After Unexpectedly Long AED Chairman Tenure, Barlet Welcomes Return to Face-to-Face Meetings

Marcia Doyle
Updated Jun 10, 2021
Ron Barlet
Ron Barlet's term as AED chairman grew from 12 to 16 months as he helped guide the association through uncertain times.
AED

"I'm proud that I was part of an unprecedented situation that we were able to navigate smoothly," says Ron Barlet, who saw a 12-month term as chairman of the Associated Equipment Distributors stretch to 16 months. 

With his term now behind him, Barlet, who's the president of Placentia, California-based Bejac, took time during last week's AED Summit to talk with Equipment World about a time in which the word "pivot" became overused.

AED focused immediately on member communication, Barlet says, detailing everything from PPP loans to Covid-19 protocols to what was happening in Washington. "The net result is that we ended up with more than 90% engagement. We added new dealers, and we financially did well," he comments.

And while virtual learning is now part of the mix, face-to-face will remain and grow stronger, says Barlet. "The relationship piece is important, as is the networking component. It's a rare situation where you get to talk to a colleague who would be your competitor if he was in your market. These types of meetings are going to return in full force."

And, as Barlet says, "no one buys a half-million-dollar tractor from a dealer that they don't have a relationship with."

AED was forced to reschedule its annual Summit twice, first from January to March and then from March to the end of May. Though AED says attendance was 1,200-plus, compared to the typical 1,800 registrants, the Summit provided many attendees with their first opportunity for post-pandemic travel.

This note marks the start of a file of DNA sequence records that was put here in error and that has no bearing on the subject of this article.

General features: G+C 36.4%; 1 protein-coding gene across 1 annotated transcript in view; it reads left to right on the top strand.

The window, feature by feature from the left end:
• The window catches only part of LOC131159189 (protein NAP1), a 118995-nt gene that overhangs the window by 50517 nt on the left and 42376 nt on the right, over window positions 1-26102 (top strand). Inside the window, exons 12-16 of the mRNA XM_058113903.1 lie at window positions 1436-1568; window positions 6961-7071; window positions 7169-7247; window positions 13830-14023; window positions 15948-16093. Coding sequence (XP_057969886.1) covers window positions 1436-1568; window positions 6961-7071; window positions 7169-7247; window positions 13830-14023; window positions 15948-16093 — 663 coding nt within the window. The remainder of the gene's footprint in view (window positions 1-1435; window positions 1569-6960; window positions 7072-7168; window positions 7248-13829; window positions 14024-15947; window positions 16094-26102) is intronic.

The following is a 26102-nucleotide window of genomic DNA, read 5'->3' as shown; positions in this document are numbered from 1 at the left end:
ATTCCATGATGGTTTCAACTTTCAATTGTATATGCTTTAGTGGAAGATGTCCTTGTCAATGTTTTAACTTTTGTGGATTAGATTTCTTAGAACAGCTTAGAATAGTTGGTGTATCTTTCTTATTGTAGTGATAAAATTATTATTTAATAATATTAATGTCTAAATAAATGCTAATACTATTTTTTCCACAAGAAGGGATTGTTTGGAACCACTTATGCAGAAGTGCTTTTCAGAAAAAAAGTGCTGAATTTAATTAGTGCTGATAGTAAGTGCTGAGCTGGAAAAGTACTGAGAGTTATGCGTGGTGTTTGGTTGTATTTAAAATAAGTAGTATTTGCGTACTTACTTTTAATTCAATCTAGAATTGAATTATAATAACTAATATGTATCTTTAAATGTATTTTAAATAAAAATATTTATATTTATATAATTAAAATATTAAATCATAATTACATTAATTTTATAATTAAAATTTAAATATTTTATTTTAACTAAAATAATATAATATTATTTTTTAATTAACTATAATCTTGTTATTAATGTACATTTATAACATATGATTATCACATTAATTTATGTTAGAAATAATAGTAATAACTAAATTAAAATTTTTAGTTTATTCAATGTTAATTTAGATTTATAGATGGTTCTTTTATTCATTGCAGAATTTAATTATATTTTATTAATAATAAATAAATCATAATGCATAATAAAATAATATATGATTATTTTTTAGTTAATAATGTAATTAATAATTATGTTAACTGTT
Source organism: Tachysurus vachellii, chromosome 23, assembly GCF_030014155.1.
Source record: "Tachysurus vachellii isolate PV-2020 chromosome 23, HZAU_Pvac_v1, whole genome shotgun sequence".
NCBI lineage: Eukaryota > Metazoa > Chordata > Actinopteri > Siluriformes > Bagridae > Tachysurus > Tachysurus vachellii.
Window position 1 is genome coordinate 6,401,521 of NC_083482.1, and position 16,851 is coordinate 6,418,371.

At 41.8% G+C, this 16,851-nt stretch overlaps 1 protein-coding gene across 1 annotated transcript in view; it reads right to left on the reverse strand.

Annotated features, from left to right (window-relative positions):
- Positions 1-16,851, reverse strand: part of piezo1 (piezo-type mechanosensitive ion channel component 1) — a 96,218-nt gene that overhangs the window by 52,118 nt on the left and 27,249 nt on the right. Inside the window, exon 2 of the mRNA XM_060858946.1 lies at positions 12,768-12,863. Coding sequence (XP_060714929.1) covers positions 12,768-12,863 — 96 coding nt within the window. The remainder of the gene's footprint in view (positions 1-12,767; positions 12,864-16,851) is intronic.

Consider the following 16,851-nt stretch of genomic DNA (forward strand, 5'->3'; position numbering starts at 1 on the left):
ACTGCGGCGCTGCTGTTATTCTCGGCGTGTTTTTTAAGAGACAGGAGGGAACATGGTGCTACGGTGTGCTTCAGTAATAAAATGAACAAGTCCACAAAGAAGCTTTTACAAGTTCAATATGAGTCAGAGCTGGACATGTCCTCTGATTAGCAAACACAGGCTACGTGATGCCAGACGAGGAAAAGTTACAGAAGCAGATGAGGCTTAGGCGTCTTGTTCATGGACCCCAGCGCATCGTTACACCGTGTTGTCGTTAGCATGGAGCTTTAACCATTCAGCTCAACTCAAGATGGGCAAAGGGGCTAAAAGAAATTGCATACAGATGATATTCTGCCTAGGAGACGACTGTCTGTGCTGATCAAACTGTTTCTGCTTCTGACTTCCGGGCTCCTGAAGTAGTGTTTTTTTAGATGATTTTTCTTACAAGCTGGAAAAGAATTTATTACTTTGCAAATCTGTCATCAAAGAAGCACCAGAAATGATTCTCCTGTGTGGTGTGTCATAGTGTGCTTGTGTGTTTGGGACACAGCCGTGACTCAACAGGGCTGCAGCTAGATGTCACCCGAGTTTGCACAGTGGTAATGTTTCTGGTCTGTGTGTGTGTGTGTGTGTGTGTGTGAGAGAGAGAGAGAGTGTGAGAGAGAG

This past year also gave AED additional opportunities to connect with those in Congress, Barlet says, especially since many of them were looking for such occasions. "We had two congressmen visit us because we could be outdoors, in the yard. It was great to show them what we were doing as an essential business."

Barlet argues that dealers with good business practices should already have the basics in place to weather a disruption. "For instance, our constant communication with employees proved to be invaluable during this time," he says. "If you've got good people, you can get a lot done."

In fact, Bejac, which is a Liebherr and LBX dealer, saw a 20% year-over-year sales uptick, Barlet says. "We quickly established that we were an essential business," he says, especially in servicing its trash and recycling customers. "They told us we needed to be opened. We remained visible and proactive and focused on the job at hand."

"Many times in business opportunities are found at the least opportune time," Barlet adds, pointing to his firm's ability to buy real estate and open branches during the 2008-2010 downturn. 

During the Summit, the AED Foundation put out its "Building Diversity into the Equipment Distribution Industry" report. 

"As an association we're going to push hard to make a dent into our workforce issue," Barlet says. "We've got to get people in place and give them a new skill set. We've got great-paying jobs with a career path."

In summing up, he adds, "We want to get back to business."